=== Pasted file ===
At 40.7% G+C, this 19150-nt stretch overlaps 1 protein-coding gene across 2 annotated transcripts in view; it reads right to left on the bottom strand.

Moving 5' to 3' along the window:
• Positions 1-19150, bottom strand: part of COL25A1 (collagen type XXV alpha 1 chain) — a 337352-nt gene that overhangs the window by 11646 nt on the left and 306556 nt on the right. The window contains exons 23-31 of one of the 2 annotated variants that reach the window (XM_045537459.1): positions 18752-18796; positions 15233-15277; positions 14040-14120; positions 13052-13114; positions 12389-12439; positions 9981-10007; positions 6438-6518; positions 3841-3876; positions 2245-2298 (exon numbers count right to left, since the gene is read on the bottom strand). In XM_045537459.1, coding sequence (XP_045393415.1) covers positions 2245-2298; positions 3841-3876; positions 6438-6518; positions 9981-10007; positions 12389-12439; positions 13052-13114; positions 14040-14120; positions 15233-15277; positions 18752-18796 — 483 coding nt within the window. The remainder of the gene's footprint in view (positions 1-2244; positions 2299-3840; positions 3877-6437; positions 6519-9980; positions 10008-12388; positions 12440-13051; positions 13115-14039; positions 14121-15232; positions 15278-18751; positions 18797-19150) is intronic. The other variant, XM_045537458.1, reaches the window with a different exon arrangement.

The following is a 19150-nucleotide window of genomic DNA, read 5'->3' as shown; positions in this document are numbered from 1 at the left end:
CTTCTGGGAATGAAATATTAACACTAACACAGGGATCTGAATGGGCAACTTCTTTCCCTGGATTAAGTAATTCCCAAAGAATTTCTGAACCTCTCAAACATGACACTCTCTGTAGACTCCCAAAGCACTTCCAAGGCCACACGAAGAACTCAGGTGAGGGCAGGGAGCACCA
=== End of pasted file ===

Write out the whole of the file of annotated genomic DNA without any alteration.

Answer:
At 40.7% G+C, this 19150-nt stretch overlaps 1 protein-coding gene across 2 annotated transcripts in view; it reads right to left on the bottom strand.

Moving 5' to 3' along the window:
• Positions 1-19150, bottom strand: part of COL25A1 (collagen type XXV alpha 1 chain) — a 337352-nt gene that overhangs the window by 11646 nt on the left and 306556 nt on the right. The window contains exons 23-31 of one of the 2 annotated variants that reach the window (XM_045537459.1): positions 18752-18796; positions 15233-15277; positions 14040-14120; positions 13052-13114; positions 12389-12439; positions 9981-10007; positions 6438-6518; positions 3841-3876; positions 2245-2298 (exon numbers count right to left, since the gene is read on the bottom strand). In XM_045537459.1, coding sequence (XP_045393415.1) covers positions 2245-2298; positions 3841-3876; positions 6438-6518; positions 9981-10007; positions 12389-12439; positions 13052-13114; positions 14040-14120; positions 15233-15277; positions 18752-18796 — 483 coding nt within the window. The remainder of the gene's footprint in view (positions 1-2244; positions 2299-3840; positions 3877-6437; positions 6519-9980; positions 10008-12388; positions 12440-13051; positions 13115-14039; positions 14121-15232; positions 15278-18751; positions 18797-19150) is intronic. The other variant, XM_045537458.1, reaches the window with a different exon arrangement.

The following is a 19150-nucleotide window of genomic DNA, read 5'->3' as shown; positions in this document are numbered from 1 at the left end:
CTTCTGGGAATGAAATATTAACACTAACACAGGGATCTGAATGGGCAACTTCTTTCCCTGGATTAAGTAATTCCCAAAGAATTTCTGAACCTCTCAAACATGACACTCTCTGTAGACTCCCAAAGCACTTCCAAGGCCACACGAAGAACTCAGGTGAGGGCAGGGAGCACCA